How To Bar Drag Like A Pro | Mountain Bike Skills

How To Bar Drag Like A Pro | Mountain Bike Skills


(exciting orchestral music) – Right, remember that video we did where Neil and I challenged
ourselves on trying to drag our bar ends in the dirt,
basically trying to get as low as possible in a berm. (exciting orchestral music) (cheering) (mumbles) Yeah? Now, you’re probably wondering, how the hell did they do that? Well, today’s your lucky day. I’m gonna show you a few
tips on how to actually get your bar super close to the ground. (dirt scattering) So, where do you start? Well, start off first with the berm. You got to have the
correct corner to perfect and to practice this technique
on how to get your bar low as possible to the ground. I call it C, double A, B, E. It’s called cornering, approach, attack, body position, and then exit. Made it up. It’s pretty clever, but
wait, it means a lot, so first up, corner. Right, like I’ve said, it’s
all about that correct turn, so all about that berm to try
and get that bar end down. But, what you want to look
out for is what I call double S, double D. It is the shape, the size of the berm, the depth, and the dirt. Right, the first one is shape. Look at this, it’s quite, it’s small. It’s not very long and big. If you have a big berm, that
means you’re gonna have to go extra fast to try and
get that bar end down. By having a small berm, such
like this one, look at that. You come in a little bit faster, you can kind of lay it down a lot more because you’re gonna have to
go around that tight berm. By doing that, you’re
basically gonna have to put your bar down a lot more
to get out on this corner. Right, number two is size. The size does not matter
when you’re trying to get the bar down because just think, if you had a big berm, like up here, and you’re riding it up here,
look at how far that dirt is. You’re never gonna get your bar end down. So, you want to have a nice small berm, so you can get close to the ground, and cut a little groove in there, get that bar end as close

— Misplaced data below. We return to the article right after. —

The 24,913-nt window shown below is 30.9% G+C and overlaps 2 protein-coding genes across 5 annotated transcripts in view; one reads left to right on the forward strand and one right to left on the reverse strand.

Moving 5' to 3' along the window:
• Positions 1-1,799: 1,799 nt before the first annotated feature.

as possible to the dirt. Right, after the size
that does not matter, it’s all about getting
the depth of the berm, and what I mean by the depth of the berm is this little bowl section right here. You don’t really want this to be low. You want this to be quite
high so it’s bowled out, so you basically it’s
gonna help you get that bar close to the ground and a
little bit more safer as well because you don’t have to
lean the bike so far over to the point where you’re gonna fall over. You’re gonna be skimming across this, and be perfect if this
was a little bit higher that means you can get that
bar scraping through the dirt. Right, down to dirty business, the dirt. What kind of dirt is
perfect to help you perfect dragging that bar in the mud itself. Well, to be honest, I prefer to go out when it’s a little bit
muddy ’cause that means my tires are gonna dig
into the turn a lot more. I’m gonna have a lot more grip. I can trust in my tires. By running on dusty trails is pretty good, maybe it’s a little bit thicker dust. You don’t want to have
marbly dirt on hard surface because that’s gonna be quite slippy. You can probably lose the front end or lose the back end
out the top of the berm. So, after a rainy day’s pretty good, or if you don’t have rain
in the countries you ride, go and find some dusty turns. Right, so you found the right corner. Now, it’s all about the
approach into that turn. That’s all about speed. You want to come in with a bit of speed, a little bit faster than you think. You don’t want to go too slow because you’re just
gonna poodle around it. It’s not gonna give you enough
force to push that bar down, just to drag that bar in the
dirt, so, but if you find yourself actually going
too fast, don’t worry. That’s a good thing. The faster you go, the closer your bar is gonna get to the
dirt because that means you’re gonna have to lean that beast over as much as possible to get
round this really sharp turn. Next up is feet position when coming in. You want to have level pedals. You don’t want to drop your outside foot. You don’t want to drop your inside foot. Dropping your inside foot is
like a recipe for disaster because your approach
angle is gonna be there. You’re gonna tag your foot. It’s gonna buck you up. It’s gonna spit you out the berm. It’s gonna be embarrassing, so you want to keep a level foot. You want to be like that
when approaching the berm. Also, visualize yourself,
think aggressiveness. Think, look at the turn. I’m gonna go as low as
possible in this beast, and try and get that bar as